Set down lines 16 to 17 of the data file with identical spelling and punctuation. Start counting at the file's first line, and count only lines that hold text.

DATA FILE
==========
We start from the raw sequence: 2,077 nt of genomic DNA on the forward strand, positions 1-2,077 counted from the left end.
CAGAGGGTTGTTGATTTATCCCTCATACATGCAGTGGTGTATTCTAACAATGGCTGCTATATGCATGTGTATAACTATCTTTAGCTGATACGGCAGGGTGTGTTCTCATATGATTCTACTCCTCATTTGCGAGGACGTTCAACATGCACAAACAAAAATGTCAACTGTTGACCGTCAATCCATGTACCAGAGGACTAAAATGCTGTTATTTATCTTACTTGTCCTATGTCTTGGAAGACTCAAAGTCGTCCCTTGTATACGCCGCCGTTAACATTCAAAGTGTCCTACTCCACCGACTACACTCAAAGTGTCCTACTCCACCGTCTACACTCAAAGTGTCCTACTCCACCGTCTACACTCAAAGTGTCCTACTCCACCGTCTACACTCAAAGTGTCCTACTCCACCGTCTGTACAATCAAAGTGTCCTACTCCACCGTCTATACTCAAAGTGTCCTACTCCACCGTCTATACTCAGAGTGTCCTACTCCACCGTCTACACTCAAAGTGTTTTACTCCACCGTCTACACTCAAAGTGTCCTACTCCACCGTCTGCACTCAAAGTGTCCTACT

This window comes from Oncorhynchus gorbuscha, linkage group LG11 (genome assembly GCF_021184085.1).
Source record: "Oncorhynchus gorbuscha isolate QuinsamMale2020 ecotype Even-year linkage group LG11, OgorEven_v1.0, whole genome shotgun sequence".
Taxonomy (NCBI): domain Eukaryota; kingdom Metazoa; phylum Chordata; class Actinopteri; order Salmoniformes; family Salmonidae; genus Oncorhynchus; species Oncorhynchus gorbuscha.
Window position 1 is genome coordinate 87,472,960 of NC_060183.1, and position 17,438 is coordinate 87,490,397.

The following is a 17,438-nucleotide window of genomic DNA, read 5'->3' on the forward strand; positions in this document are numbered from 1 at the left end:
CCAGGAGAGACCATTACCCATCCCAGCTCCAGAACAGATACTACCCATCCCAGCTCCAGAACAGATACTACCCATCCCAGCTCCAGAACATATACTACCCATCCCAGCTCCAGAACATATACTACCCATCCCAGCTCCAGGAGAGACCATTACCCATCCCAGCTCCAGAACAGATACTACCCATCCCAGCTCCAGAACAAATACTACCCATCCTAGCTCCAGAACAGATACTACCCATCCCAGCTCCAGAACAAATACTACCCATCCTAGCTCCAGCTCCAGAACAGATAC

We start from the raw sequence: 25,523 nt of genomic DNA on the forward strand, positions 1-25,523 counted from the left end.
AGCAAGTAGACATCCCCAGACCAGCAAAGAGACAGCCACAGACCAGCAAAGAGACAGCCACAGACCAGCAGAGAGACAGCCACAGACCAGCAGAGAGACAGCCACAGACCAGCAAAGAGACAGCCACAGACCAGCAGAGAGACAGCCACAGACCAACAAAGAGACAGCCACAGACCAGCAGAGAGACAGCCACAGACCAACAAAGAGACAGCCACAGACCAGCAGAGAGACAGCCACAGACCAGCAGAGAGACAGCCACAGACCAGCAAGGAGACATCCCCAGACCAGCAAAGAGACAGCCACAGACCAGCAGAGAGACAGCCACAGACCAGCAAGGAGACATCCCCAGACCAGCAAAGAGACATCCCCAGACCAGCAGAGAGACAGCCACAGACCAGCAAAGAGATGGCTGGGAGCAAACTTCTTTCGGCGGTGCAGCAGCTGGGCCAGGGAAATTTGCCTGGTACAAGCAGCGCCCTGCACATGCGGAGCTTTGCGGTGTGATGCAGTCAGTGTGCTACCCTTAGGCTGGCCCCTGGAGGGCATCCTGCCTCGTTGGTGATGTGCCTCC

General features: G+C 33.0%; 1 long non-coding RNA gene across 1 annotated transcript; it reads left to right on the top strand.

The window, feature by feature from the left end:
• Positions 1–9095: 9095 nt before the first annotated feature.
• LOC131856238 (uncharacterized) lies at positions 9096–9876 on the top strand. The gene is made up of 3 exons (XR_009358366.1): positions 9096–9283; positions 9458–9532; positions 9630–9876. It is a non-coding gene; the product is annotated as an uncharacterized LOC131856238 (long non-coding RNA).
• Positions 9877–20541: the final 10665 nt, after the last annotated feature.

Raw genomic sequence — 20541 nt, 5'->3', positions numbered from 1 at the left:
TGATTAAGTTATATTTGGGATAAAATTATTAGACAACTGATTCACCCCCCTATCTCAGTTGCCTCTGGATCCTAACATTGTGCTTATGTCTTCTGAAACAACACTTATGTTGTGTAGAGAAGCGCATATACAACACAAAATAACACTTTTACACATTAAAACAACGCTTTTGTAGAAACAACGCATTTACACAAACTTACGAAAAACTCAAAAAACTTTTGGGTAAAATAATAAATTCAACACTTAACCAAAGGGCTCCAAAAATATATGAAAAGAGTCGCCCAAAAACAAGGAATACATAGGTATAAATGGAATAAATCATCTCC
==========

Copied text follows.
Raw genomic sequence — 20541 nt, 5'->3', positions numbered from 1 at the left:
TGATTAAGTTATATTTGGGATAAAATTATTAGACAACTGATTCACCCCCCTATCTCAGTTGCCTCTGGATCCTAACATTGTGCTTATGTCTTCTGAAACAACACTTATGTTGTGTAGAGAAGCGCATATACAACACAAAATAACACTTTTACACATTAAAACAACGCTTTTGTAGAAACAACGCATTTACACAAACTTACGAAAAACTCAAAAAACTTTTGGGTAAAATAATAAATTCAACACTTAACCAAAGGGCTCCAAAAATATATGAAAAGAGTCGCCCAAAAACAAGGAATACATAGGTATAAATGGAATAAATCATCTCC